Hong Kong’s pushy parents are the problem, not TSA or BCA
I refer to your report on the random sampling method to be used for this year’s Territory-wide System Assessment (TSA), even though all schools have to take part (“Only one in 10 Hong Kong Primary Three pupils will have to sit TSA exam, education minister says”, March 16).
The competency assessment has become notorious for the undue pressure placed on children, with schools blamed for drilling pupils in order to receive a higher rating.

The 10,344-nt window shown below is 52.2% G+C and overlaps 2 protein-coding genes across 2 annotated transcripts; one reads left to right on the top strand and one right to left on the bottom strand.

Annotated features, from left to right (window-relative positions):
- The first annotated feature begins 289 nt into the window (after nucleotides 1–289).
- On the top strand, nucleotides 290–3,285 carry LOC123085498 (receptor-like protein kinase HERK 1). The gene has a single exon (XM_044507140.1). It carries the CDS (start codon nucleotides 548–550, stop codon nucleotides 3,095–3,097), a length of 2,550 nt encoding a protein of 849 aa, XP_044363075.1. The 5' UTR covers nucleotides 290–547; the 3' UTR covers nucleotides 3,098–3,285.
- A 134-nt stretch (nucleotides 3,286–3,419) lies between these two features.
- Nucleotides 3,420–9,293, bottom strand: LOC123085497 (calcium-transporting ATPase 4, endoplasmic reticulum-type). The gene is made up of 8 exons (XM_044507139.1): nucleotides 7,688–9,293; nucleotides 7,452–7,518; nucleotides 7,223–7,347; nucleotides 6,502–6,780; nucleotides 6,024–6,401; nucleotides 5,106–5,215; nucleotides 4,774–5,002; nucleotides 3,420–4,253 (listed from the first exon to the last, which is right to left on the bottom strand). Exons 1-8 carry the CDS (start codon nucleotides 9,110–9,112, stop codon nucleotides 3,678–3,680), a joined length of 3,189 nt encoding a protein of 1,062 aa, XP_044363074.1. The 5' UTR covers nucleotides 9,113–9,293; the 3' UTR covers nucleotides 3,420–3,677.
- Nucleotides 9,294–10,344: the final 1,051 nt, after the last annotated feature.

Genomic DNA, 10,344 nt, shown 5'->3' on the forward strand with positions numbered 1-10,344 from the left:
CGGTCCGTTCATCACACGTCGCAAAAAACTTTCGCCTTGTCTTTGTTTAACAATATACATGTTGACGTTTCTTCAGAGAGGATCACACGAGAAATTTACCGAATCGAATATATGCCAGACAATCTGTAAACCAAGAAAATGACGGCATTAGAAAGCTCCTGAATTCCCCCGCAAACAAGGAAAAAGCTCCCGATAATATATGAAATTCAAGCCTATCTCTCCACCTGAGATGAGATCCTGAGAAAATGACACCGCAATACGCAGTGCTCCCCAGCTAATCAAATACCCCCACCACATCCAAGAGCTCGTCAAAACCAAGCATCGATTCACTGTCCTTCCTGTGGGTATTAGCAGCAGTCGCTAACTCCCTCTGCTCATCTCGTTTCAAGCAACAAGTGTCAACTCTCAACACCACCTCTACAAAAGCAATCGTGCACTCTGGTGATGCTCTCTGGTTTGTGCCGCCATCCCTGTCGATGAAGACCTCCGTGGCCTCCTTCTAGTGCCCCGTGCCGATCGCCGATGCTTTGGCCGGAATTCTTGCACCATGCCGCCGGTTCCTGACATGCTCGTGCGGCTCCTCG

However, I think the problem is not just schools, but also the attitude of parents.
First, even if primary school pupils do not have to sit the TSA or its revised version, the Basic Competency Assessment (BCA), and teachers do not give them many exercises to do, there would still be pressure from parents. Therefore, scrapping the TSA or BCA, as many have urged, would not solve the problem.
Parents also sign up children for many extracurricular activities, which does not leave them enough time to do their homework or enjoy some free time. Hong Kong parents should change their mindset of wanting their children to “win at the starting line”.
Phoenix Wong, Kwai Chung